Type 1 diabetes is the most common form of diabetes diagnosed in children. And it appears that such diagnoses may have increased among one particular group of children.
A new study found that the rate of type 1 diabetes among non-Hispanic white youth rose between 2002 and 2009. There was no increase, however, among the youngest age group of these children.
"We have been seeing more children being diagnosed with type 1 diabetes over the 8 years of this study and these children will require specialized health care as they enter young adulthood," said lead author Jean M. Lawrence, ScD, MPH, MSSA, of the Kaiser Permanente Southern California Department of Research & Evaluation, in a press release.
Type 1 diabetes was once known as juvenile diabetes because it is mainly diagnosed children. Type 1 diabetes occurs when the body can no longer make insulin, a hormone that helps convert sugar into energy. Patients with Type 1 diabetes must inject insulin to survive.
Type 1 diabetes is much less common than type 2 diabetes, which occurs more often in adults and happens when the body no longer responds properly to insulin. When the body becomes resistant to insulin, blood sugar levels rise, which can lead to serious complications like heart disease, nerve damage and kidney damage, among others.
Drawing from a database of more than 2 million children, Dr. Lawrence and team identified 5,842 non-Hispanic white youth under the age of 20 who had been newly diagnosed with type 1 diabetes.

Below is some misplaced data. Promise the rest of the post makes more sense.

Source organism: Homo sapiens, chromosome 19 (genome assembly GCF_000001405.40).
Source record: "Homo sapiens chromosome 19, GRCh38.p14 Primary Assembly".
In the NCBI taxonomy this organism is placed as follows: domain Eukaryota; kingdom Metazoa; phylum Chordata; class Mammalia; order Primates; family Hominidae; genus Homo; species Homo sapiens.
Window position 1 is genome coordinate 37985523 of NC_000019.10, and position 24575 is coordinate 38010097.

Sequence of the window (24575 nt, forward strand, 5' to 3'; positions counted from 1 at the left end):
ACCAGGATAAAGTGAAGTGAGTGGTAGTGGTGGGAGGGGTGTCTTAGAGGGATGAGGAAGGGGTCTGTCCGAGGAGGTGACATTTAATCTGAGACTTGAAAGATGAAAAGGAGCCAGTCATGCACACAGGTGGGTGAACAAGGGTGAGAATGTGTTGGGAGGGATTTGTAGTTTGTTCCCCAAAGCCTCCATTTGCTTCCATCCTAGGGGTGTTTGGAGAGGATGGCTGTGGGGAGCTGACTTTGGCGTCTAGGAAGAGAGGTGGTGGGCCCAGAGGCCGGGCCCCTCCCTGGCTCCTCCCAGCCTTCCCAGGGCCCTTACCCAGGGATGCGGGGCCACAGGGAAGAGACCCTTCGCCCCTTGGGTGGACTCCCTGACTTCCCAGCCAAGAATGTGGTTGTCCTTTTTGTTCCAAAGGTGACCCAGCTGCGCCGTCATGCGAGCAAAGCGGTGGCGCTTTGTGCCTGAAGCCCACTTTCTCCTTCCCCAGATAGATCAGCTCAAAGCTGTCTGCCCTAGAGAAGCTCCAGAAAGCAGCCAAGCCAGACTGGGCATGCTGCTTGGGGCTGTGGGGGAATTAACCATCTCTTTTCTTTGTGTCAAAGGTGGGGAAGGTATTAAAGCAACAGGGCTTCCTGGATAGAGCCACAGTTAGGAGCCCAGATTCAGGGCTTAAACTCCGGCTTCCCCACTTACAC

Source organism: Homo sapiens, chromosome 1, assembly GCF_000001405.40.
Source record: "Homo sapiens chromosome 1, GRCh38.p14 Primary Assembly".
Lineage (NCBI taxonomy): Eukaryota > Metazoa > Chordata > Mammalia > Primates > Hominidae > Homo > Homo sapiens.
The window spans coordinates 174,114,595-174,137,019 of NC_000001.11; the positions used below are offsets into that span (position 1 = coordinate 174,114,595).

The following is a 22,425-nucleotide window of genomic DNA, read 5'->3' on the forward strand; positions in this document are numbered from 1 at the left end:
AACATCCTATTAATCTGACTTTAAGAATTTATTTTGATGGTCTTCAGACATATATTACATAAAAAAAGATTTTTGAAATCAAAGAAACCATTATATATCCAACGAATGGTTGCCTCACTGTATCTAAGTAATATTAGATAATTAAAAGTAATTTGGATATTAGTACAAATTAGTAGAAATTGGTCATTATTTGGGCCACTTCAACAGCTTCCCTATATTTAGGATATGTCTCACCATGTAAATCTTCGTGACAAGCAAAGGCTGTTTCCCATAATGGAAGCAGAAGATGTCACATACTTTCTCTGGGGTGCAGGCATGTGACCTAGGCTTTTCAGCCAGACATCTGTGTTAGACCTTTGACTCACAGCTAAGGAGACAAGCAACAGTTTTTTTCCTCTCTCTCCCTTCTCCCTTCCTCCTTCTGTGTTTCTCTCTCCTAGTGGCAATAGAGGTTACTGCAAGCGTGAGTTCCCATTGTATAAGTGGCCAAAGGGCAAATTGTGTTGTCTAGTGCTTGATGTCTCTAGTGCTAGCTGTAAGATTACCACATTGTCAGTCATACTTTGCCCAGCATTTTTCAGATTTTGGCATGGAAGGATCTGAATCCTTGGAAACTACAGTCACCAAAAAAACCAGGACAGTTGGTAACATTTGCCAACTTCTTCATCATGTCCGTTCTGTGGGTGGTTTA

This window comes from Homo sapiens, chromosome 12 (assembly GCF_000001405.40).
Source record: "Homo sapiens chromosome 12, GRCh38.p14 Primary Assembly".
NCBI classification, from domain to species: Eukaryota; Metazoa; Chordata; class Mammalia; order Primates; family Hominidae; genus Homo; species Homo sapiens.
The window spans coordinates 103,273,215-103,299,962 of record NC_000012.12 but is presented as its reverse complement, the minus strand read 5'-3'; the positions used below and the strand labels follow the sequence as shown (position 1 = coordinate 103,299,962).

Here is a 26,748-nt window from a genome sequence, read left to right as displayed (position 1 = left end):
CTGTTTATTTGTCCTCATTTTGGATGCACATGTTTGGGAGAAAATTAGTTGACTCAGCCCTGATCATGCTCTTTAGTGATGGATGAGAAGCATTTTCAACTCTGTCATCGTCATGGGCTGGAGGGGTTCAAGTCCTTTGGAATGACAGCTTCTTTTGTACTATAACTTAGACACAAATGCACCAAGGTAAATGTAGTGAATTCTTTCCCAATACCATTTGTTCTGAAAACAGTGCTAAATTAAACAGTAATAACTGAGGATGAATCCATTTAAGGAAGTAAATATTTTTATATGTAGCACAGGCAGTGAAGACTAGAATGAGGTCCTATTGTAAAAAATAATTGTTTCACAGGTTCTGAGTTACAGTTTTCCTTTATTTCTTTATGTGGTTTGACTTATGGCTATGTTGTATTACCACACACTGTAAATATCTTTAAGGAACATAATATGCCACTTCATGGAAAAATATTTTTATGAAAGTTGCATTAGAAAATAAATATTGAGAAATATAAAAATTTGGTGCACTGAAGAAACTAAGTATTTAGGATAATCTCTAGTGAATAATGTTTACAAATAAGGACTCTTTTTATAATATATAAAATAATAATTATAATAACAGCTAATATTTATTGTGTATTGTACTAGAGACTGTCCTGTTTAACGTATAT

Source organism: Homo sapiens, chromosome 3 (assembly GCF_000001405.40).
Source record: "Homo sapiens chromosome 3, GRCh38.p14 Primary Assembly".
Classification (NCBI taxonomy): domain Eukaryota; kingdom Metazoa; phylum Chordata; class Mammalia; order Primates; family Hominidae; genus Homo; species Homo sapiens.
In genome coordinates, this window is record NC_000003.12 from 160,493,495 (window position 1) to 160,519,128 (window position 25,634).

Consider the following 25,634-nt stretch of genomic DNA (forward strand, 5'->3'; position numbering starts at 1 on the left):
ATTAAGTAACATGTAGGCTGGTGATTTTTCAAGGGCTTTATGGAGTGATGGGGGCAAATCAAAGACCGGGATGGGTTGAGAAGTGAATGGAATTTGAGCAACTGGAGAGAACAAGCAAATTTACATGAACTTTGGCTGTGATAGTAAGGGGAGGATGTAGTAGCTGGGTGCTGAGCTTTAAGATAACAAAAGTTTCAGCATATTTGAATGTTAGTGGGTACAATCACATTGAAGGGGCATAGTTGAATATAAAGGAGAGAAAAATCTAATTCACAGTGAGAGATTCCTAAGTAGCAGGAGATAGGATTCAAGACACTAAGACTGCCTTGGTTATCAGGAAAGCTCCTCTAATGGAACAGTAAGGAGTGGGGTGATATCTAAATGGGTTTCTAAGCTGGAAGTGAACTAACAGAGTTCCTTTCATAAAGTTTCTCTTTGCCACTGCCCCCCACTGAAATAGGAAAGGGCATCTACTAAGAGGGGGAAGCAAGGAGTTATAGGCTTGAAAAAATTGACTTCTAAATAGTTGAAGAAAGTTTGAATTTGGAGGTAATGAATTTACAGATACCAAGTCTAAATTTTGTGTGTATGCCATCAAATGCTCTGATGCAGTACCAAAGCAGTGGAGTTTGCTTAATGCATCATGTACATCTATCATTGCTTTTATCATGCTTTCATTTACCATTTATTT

These researchers found that, in 2002, the rate of type 1 diabetes among non-Hispanic white youth was 24.4 cases per 100,000. By 2009, that rate increased to 27.4 cases per 100,000.
Each year, the rate of type 1 diabetes rose by 2.72 percent. For boys, that rate increased by 2.84 percent each year. For girls, the rate increased by 2.57 percent each year.
The researchers also broke down the study subjects into smaller age groups. The rate of type 1 diabetes significantly increased in youth aged 5 to 9 years, 10 to 14 years and 15 to 19 years, but not in those aged 4 years and younger.
This study, which was published Oct. 23 in the journal Diabetes, was based on a much larger study called the SEARCH for Diabetes in Youth registry.
"Our findings indicate that the rates of type 1 diabetes in youth are increasing," Dr. Lawrence said. "These trends will continue to be monitored in the U.S. by the SEARCH study to help identify trends in type 1 diabetes in non-Hispanic white youth and youth from other racial and ethnic groups, and to identify potential causes of these increases."
The SEARCH study is funded by the Centers for Disease Control and Prevention and the National Institute of Diabetes and Digestive and Kidney Diseases. The authors disclosed no conflicts of interest.